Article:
There is no better way to learn photography skills, and in particular darkroom skills, than copying the style of a photographer or photograph that you much admire.
I like many of Robert Adams’ photographs. They are in the documentary style and often high key, which makes a nice change from many landscape photos today that tend to the burnt look. Adams liked to capture what he saw, and many of his photographs were taken ‘under the pitiless skies’ of the American mid-west. He was not one to romanticize what he saw through the lens.
So, when I visited North Dakota, I thought I would take a few pictures that borrowed from the style of Robert Adams. Empty roads, single trees and, of course, that pitiless sky.
To get to the picture, I opted to practice split-grade printing. So, this post shows how I got on.
Below is the first test strip from an Ilford XP2 Super film exposed at grade 0 on Ilford classic WT paper.
I find judging the right highlights quite difficult, as you have to ignore the dark parts of the photograph. Here I wanted just enough highlight detail in the empty sky so that it did not merge with the white border. So I chose 12 seconds as a starting point
So after exposing a sheet at grade 0 for 12 seconds, I performed a second test strip on this at grade 5 at 5 second intervals:
I didn’t want the trees to be black against the sky. Not many of Adams’ prairie photographs have expanses of deep black. So I chose a grade 5 exposure of 11 seconds.
A lot of information is contained in these test strips for dodging and burning. For example shifting up or down a tonality band requires a half stop change on exposure at my chosen overall exposures.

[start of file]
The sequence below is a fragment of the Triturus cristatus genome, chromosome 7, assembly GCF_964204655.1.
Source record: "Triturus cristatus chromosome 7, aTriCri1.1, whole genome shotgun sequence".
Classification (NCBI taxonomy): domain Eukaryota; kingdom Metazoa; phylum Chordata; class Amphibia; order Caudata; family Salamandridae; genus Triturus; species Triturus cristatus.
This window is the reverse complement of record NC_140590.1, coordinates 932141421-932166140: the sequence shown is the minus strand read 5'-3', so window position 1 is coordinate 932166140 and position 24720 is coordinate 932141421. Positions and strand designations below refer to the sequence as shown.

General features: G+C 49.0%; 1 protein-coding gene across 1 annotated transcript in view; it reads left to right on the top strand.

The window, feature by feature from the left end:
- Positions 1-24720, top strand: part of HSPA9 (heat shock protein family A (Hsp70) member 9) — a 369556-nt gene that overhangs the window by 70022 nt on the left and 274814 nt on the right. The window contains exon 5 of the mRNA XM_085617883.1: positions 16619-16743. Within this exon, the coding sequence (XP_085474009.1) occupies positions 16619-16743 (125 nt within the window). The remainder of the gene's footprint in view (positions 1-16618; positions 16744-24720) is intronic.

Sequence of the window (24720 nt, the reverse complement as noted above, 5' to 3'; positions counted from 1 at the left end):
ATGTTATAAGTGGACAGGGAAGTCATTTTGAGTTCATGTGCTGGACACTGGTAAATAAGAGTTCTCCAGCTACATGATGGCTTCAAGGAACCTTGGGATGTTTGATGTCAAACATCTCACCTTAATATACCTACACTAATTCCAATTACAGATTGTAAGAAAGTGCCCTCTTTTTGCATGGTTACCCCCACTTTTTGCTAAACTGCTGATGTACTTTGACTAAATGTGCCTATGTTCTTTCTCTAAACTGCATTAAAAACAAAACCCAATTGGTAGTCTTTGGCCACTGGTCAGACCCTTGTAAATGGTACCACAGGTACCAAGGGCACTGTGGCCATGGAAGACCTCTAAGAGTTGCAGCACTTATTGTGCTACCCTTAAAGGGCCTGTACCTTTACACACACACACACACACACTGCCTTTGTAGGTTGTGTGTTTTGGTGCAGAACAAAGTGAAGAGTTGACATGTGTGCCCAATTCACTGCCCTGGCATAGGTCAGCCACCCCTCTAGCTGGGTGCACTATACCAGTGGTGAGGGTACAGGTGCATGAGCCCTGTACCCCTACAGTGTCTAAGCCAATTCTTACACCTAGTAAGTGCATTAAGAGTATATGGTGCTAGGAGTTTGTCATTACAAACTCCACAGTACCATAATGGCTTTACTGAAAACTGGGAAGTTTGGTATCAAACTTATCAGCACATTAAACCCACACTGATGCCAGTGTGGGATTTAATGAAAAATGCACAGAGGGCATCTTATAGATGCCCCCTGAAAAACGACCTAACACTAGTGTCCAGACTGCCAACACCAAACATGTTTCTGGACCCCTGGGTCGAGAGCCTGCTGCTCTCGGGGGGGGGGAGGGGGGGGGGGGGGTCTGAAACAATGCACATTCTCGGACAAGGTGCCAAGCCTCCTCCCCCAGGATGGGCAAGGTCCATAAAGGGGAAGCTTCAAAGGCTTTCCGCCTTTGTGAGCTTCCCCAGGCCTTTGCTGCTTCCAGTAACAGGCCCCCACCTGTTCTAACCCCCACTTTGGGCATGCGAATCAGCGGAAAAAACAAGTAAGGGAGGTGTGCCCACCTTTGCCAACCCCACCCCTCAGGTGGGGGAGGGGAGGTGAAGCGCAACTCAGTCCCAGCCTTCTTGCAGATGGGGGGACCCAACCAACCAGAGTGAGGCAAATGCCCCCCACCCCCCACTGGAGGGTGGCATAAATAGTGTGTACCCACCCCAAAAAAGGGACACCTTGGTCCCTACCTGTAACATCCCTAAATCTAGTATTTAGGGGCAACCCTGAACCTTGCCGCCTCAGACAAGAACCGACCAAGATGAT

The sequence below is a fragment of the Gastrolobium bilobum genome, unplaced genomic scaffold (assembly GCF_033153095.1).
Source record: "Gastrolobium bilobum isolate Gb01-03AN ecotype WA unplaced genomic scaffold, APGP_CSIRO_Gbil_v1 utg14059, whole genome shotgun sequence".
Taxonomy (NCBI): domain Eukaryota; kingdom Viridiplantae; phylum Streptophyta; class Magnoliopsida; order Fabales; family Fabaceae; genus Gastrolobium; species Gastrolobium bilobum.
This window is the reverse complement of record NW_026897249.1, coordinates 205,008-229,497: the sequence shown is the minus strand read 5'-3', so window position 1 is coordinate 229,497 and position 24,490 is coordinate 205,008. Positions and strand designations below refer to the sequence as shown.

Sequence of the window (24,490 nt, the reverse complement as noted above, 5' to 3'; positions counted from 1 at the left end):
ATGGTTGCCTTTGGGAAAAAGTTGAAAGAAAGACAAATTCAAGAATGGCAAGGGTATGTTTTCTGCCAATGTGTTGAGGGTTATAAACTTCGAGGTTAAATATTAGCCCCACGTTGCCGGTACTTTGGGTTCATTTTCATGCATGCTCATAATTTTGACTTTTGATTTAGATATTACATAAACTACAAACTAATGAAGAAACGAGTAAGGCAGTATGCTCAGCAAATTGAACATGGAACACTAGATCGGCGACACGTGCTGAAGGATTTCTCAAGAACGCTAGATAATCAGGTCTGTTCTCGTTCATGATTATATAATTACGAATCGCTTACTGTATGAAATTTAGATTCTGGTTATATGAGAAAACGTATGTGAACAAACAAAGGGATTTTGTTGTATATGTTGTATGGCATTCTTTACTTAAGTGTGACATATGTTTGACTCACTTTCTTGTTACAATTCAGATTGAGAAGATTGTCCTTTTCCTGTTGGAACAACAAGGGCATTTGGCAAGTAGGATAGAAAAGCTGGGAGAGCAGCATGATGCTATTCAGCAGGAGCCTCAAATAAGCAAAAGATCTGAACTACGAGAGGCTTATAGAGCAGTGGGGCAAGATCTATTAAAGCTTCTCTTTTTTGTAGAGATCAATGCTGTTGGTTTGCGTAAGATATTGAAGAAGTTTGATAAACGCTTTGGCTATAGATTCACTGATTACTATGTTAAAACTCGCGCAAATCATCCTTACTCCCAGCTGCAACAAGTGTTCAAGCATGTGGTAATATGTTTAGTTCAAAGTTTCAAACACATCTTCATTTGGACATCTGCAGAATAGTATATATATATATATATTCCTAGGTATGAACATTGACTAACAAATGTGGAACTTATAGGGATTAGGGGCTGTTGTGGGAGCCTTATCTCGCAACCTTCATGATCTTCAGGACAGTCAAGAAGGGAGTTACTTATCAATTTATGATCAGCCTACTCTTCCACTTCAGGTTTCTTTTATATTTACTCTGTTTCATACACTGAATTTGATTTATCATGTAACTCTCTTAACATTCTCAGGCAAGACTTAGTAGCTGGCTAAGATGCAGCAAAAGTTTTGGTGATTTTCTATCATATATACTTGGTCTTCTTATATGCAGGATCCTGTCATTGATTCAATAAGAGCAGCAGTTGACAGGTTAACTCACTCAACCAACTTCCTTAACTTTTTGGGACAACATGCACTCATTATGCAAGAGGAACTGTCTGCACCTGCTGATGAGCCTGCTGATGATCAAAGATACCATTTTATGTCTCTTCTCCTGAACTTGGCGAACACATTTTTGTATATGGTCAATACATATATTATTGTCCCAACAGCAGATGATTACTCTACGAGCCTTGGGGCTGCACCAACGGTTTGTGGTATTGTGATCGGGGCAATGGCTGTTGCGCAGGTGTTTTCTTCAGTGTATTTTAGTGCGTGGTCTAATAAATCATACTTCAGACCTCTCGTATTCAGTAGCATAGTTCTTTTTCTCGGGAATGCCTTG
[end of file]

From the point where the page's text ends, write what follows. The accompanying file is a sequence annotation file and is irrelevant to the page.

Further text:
The resulting ‘work-print’ is show below:
Not a bad starting point. We have some tonality in the sky. There is also a hint of grey in the single tree. However the overall picture is too dark, it is a little too flat and there is a lack of depth.
So I decided to move from grade 0 exposure to grade 1/2 (half), reduce the grade 5 exposure by 1 second to 10 seconds, dodge the grade 1/2 exposure in the foreground for half a stop to increase foreground contrast and dodge the single tree on grade 5 for half a stop. Increasing the foreground contrast is something I normally do in my landscape work. Here is the result:
The overall photograph is lighter in tone and the foreground has more contrast, picking out the stones. This adds to the illusion of depth. The sky however has lightened as a result of changing the exposure from grade 0 to grade 1/2.
The final work-print includes a 1/3 of a stop burn to the sky at grade 0 to bring in more highlight tonality. It also includes a 1/3 stop burn at grade 5 to the foreground to drop the eye as well as the adjustments made to work-print 1. It is difficult to see these on my monitor but I can see these tweaks in the actual print.
Sitting here at my monitor, I can see further improvements that I can make. A slight reduction in exposure overall, a little grade 5 dodging on the right hand side and a bit more grade 1/2 dodging in the closest foreground. Spotting out the bright spot on the right hand side margin, as this is distracting.